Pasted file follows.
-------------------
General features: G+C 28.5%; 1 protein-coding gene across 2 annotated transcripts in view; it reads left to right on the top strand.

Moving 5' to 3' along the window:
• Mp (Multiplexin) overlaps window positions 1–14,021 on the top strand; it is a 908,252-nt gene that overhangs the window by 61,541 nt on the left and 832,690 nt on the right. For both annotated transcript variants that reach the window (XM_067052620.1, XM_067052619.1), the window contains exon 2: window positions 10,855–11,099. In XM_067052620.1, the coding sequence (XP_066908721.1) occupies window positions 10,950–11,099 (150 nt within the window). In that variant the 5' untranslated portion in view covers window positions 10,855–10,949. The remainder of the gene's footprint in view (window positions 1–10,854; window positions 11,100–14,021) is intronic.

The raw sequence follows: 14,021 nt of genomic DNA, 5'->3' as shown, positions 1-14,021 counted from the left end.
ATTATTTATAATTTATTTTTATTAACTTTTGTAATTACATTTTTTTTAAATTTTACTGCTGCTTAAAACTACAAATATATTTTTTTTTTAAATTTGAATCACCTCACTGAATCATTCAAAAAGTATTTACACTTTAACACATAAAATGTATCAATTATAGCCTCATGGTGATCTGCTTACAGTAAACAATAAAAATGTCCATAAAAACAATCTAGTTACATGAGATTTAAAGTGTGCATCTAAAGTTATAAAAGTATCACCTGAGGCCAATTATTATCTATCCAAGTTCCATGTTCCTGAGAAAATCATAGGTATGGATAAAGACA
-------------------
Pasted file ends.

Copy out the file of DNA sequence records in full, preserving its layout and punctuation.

General features: G+C 28.5%; 1 protein-coding gene across 2 annotated transcripts in view; it reads left to right on the top strand.

Moving 5' to 3' along the window:
• Mp (Multiplexin) overlaps window positions 1–14,021 on the top strand; it is a 908,252-nt gene that overhangs the window by 61,541 nt on the left and 832,690 nt on the right. For both annotated transcript variants that reach the window (XM_067052620.1, XM_067052619.1), the window contains exon 2: window positions 10,855–11,099. In XM_067052620.1, the coding sequence (XP_066908721.1) occupies window positions 10,950–11,099 (150 nt within the window). In that variant the 5' untranslated portion in view covers window positions 10,855–10,949. The remainder of the gene's footprint in view (window positions 1–10,854; window positions 11,100–14,021) is intronic.

The raw sequence follows: 14,021 nt of genomic DNA, 5'->3' as shown, positions 1-14,021 counted from the left end.
ATTATTTATAATTTATTTTTATTAACTTTTGTAATTACATTTTTTTTAAATTTTACTGCTGCTTAAAACTACAAATATATTTTTTTTTTAAATTTGAATCACCTCACTGAATCATTCAAAAAGTATTTACACTTTAACACATAAAATGTATCAATTATAGCCTCATGGTGATCTGCTTACAGTAAACAATAAAAATGTCCATAAAAACAATCTAGTTACATGAGATTTAAAGTGTGCATCTAAAGTTATAAAAGTATCACCTGAGGCCAATTATTATCTATCCAAGTTCCATGTTCCTGAGAAAATCATAGGTATGGATAAAGACA